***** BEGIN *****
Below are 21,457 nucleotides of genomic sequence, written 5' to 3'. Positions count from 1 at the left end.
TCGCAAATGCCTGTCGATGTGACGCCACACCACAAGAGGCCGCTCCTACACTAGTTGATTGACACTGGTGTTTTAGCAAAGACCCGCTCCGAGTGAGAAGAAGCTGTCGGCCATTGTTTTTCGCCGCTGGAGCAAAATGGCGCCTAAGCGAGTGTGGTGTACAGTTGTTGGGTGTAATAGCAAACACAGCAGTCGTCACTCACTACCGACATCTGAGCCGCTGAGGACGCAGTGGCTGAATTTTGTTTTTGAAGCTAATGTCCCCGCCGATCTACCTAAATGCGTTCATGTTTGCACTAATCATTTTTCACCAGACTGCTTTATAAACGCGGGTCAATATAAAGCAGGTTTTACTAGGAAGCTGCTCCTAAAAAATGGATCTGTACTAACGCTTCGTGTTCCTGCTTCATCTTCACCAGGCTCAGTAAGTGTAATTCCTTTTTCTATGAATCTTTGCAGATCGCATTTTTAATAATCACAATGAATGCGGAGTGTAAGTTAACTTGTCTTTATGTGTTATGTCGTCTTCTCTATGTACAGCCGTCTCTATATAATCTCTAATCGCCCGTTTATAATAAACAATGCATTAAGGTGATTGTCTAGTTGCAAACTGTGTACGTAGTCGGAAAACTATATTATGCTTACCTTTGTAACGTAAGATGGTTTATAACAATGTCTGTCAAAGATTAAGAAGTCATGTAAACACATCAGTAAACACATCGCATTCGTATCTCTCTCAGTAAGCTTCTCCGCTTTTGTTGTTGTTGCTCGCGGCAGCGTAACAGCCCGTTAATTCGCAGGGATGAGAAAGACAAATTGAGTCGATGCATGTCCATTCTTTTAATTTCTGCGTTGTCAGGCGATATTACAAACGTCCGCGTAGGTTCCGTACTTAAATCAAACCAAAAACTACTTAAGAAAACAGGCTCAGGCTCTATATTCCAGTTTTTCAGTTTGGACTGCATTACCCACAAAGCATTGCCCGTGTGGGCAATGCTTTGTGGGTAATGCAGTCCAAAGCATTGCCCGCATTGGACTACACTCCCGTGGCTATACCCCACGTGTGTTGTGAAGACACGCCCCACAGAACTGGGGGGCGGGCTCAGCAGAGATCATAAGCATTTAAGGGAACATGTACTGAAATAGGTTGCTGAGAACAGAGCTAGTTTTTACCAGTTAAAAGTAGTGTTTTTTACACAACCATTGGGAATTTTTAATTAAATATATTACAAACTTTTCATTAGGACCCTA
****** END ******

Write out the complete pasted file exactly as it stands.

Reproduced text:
Below are 21,457 nucleotides of genomic sequence, written 5' to 3'. Positions count from 1 at the left end.
TCGCAAATGCCTGTCGATGTGACGCCACACCACAAGAGGCCGCTCCTACACTAGTTGATTGACACTGGTGTTTTAGCAAAGACCCGCTCCGAGTGAGAAGAAGCTGTCGGCCATTGTTTTTCGCCGCTGGAGCAAAATGGCGCCTAAGCGAGTGTGGTGTACAGTTGTTGGGTGTAATAGCAAACACAGCAGTCGTCACTCACTACCGACATCTGAGCCGCTGAGGACGCAGTGGCTGAATTTTGTTTTTGAAGCTAATGTCCCCGCCGATCTACCTAAATGCGTTCATGTTTGCACTAATCATTTTTCACCAGACTGCTTTATAAACGCGGGTCAATATAAAGCAGGTTTTACTAGGAAGCTGCTCCTAAAAAATGGATCTGTACTAACGCTTCGTGTTCCTGCTTCATCTTCACCAGGCTCAGTAAGTGTAATTCCTTTTTCTATGAATCTTTGCAGATCGCATTTTTAATAATCACAATGAATGCGGAGTGTAAGTTAACTTGTCTTTATGTGTTATGTCGTCTTCTCTATGTACAGCCGTCTCTATATAATCTCTAATCGCCCGTTTATAATAAACAATGCATTAAGGTGATTGTCTAGTTGCAAACTGTGTACGTAGTCGGAAAACTATATTATGCTTACCTTTGTAACGTAAGATGGTTTATAACAATGTCTGTCAAAGATTAAGAAGTCATGTAAACACATCAGTAAACACATCGCATTCGTATCTCTCTCAGTAAGCTTCTCCGCTTTTGTTGTTGTTGCTCGCGGCAGCGTAACAGCCCGTTAATTCGCAGGGATGAGAAAGACAAATTGAGTCGATGCATGTCCATTCTTTTAATTTCTGCGTTGTCAGGCGATATTACAAACGTCCGCGTAGGTTCCGTACTTAAATCAAACCAAAAACTACTTAAGAAAACAGGCTCAGGCTCTATATTCCAGTTTTTCAGTTTGGACTGCATTACCCACAAAGCATTGCCCGTGTGGGCAATGCTTTGTGGGTAATGCAGTCCAAAGCATTGCCCGCATTGGACTACACTCCCGTGGCTATACCCCACGTGTGTTGTGAAGACACGCCCCACAGAACTGGGGGGCGGGCTCAGCAGAGATCATAAGCATTTAAGGGAACATGTACTGAAATAGGTTGCTGAGAACAGAGCTAGTTTTTACCAGTTAAAAGTAGTGTTTTTTACACAACCATTGGGAATTTTTAATTAAATATATTACAAACTTTTCATTAGGACCCTA